“A kidney can normally excrete up to a liter an hour with an AVP level of zero, but when you’re exercising, the AVP is telling your kidney to excrete a volume of fluid that is markedly less than the maximum the kidney can excrete at rest,” Verbalis says. Too much water intake in an endurance exerciser whose AVP levels are on the rise means that some of the ingested water will be retained, and that excess water can dangerously dilute the level of sodium in the blood that is needed for organs to function, he adds.

Investigators have been researching the triggers that stimulate AVP secretion during exercise, and have found several. One is a loss of fluid from the body and blood as a result of sweating during prolonged exercise. Another is nausea, a common reaction to extreme sports, which makes the body think vomiting will ensue, so water needs to be conserved, Verbalis says. Finally, a research team that included Verbalis recently reported in the American Journal of Medicine that release from muscles of a cytokine known as interleukin-6 (Il-6) is also capable of stimulating AVP secretion.

Verbalis noted in his Sports Medicine paper that since 1985, “well over 100 individual cases” of EAH have been reported from physical exercise activities as diverse as forced military marches, prolonged hiking and marathon, ultramarathon and triathlon races, and there have been at least 8 documented fatalities. Some people have been known to gain up to 6-7 pounds during a marathon due to retention of water that the kidneys cannot excrete, he says. “No one should be gaining any weight during these events,” according to Verbalis, “and if they do, it can only be due to fluid retention.”

The hyponatremia consensus panel has recommended that everyone, including endurance exercisers, should “drink to thirst” ? that is, drink only when you feel you need to. Verbalis acknowledges that this advice is controversial, because some trainers and sports physiologists contend that “by the time you’re actually thirsty, you have lost enough fluid to already be dehydrated, so they say you need to drink in anticipation of becoming dehydrated.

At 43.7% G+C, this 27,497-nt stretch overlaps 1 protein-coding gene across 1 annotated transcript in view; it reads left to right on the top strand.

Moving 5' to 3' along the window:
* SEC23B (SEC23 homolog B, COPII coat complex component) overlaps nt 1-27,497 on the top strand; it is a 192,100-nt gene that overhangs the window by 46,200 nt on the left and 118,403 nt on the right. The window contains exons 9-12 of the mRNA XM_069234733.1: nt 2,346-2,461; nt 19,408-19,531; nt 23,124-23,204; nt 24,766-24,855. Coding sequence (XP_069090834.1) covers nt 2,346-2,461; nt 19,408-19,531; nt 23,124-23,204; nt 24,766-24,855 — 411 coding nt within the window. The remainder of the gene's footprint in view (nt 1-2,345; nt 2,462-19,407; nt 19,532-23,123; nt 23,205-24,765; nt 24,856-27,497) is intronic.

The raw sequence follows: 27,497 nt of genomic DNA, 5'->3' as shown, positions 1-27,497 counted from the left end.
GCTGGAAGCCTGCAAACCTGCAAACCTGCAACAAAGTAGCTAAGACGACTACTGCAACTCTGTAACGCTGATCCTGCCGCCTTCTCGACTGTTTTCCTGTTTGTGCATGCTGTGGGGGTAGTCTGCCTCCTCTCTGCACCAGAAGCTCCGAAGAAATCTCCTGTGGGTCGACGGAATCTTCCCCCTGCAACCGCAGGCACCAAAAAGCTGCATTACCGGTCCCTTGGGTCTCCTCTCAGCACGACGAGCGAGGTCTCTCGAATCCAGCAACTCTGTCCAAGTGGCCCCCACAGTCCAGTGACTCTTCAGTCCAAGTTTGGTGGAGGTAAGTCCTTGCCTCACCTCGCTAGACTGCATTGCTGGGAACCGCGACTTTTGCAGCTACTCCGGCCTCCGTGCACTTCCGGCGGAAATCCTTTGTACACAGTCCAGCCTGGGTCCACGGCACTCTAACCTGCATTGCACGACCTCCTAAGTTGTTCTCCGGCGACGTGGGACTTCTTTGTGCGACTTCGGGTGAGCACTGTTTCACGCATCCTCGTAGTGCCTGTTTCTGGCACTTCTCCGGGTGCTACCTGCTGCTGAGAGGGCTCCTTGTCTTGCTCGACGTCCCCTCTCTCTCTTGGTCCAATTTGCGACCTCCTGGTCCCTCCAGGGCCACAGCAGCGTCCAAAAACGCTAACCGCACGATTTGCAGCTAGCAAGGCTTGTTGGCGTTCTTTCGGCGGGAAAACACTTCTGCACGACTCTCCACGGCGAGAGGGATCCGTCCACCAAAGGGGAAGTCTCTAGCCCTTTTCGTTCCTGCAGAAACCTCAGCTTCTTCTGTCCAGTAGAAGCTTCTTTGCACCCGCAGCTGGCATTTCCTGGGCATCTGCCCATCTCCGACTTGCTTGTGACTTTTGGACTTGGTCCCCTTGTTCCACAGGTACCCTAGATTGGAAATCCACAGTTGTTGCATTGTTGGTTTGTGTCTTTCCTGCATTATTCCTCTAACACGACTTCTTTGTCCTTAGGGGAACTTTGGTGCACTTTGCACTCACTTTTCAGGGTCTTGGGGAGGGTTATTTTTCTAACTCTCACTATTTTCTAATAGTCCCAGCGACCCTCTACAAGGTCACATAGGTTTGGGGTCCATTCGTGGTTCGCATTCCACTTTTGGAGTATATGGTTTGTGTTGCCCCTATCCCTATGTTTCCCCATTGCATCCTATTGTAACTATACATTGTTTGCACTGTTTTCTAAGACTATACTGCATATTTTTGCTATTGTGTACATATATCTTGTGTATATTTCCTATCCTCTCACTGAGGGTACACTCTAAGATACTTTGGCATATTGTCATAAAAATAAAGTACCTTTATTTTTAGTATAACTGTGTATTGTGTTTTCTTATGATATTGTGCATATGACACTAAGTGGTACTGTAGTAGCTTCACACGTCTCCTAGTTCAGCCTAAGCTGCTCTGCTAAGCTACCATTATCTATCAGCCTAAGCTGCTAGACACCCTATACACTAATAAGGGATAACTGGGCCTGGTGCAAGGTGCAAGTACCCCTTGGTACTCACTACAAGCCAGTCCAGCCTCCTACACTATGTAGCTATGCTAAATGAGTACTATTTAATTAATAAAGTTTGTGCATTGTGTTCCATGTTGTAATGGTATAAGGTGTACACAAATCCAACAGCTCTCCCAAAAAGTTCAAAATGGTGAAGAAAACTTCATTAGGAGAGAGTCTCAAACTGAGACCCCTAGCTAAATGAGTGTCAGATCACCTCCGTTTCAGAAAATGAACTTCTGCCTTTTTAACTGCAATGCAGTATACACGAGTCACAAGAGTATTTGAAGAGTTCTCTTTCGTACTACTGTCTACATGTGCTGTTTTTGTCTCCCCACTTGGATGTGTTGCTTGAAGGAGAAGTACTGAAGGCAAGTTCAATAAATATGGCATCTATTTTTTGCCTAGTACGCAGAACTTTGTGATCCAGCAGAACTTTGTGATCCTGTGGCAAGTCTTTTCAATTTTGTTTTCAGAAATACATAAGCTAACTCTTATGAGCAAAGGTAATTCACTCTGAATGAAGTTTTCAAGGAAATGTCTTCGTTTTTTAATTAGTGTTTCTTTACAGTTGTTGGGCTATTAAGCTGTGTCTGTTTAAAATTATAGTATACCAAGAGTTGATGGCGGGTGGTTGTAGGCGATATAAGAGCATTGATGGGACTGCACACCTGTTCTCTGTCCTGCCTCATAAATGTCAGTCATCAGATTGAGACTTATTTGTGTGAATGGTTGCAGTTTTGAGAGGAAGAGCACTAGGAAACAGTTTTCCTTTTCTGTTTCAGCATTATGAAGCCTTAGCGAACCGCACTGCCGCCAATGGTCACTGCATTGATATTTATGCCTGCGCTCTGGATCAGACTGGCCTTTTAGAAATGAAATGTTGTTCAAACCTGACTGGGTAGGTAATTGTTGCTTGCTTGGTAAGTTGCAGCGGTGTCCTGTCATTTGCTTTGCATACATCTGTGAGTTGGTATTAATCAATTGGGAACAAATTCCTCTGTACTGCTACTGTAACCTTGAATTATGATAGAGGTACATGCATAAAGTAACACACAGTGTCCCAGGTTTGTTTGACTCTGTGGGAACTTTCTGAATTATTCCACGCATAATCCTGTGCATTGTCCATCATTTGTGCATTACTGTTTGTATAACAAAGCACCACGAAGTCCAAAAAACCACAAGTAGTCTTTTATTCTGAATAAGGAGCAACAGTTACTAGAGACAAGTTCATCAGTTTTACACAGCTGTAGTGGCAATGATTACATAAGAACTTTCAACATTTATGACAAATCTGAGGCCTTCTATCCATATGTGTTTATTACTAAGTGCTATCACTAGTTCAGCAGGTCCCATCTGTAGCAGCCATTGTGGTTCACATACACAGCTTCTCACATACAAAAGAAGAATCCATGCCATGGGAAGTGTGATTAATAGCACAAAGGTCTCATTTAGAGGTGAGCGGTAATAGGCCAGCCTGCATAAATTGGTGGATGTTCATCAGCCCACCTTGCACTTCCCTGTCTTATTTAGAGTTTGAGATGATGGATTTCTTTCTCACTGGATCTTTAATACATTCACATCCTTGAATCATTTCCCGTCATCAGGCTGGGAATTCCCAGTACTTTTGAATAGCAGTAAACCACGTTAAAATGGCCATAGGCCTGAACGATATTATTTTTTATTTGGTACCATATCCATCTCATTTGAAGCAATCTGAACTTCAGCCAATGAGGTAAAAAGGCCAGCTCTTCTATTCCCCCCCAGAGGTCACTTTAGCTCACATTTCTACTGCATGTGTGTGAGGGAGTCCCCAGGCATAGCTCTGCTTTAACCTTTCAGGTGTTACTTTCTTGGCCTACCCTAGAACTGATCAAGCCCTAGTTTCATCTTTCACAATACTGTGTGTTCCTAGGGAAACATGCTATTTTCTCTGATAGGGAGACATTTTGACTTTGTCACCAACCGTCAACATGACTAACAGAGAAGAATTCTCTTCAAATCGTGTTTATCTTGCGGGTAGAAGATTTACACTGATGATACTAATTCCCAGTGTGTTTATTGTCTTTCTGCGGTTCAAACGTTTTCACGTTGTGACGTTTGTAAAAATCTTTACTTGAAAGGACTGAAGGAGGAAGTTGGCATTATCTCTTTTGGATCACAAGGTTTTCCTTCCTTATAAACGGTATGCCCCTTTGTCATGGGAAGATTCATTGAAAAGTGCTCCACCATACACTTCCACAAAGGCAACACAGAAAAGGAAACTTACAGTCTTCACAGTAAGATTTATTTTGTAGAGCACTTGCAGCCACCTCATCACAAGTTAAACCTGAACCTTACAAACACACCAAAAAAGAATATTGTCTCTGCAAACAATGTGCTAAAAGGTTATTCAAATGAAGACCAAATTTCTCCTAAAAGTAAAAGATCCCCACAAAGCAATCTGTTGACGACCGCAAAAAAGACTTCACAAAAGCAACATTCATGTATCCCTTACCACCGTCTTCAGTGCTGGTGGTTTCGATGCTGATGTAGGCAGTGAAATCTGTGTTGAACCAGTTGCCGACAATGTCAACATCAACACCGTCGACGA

“We dispute that notion, and contend that thirst is a good indicator of your body’s need for fluids, and that there is a window of time over which you can rehydrate safely,” he says. While a person “needs to lose about 1-2 percent of body water before thirst will reliably remind you to drink, losing that little is not sufficient to cause any significant health problems,” Verbalis says. “Many of us are often dehydrated to such small degrees, and it does not significantly affect us.”

But he adds that endurance exercisers who don’t want to rely on their body’s thirst meter have another excellent option, and that is undertaking a sweat test. This involves recording a person’s weight digitally, then running on a treadmill for an hour and recording their ending weight after toweling off the body sweat. “Most people don’t know how much they really sweat while exercising, but this simple test can tell you approximately how much fluid losses you are generating from sweat,” he says. “There is no need to drink significantly more than that, because sweat represents the major source of fluid loss during exercise.”

A healthy person needs to be dehydrated in the range of 4-6 percent loss of body water before there’s a significant health risk problem from dehydration, Verbalis says. “So, really, if people just do things in moderation, especially including re-hydrating by drinking, they’re not going to be at risk of either dehydration from excessive sweat losses or EAH from excessive fluid ingestion.”


Story Source:

The above story is based on materials provided by Georgetown University Medical Center. Note: Materials may be edited for content and length.


Cite This Page:

Georgetown University Medical Center. "Runners -- Let Thirst Be Your Guide." ScienceDaily. ScienceDaily, 19 June 2007. <www.sciencedaily.com/releases/2007/06/070615182233.htm>.
Georgetown University Medical Center. (2007, June 19). Runners -- Let Thirst Be Your Guide. ScienceDaily. Retrieved August 1, 2014 from www.sciencedaily.com/releases/2007/06/070615182233.htm
Georgetown University Medical Center. "Runners -- Let Thirst Be Your Guide." ScienceDaily. www.sciencedaily.com/releases/2007/06/070615182233.htm (accessed August 1, 2014).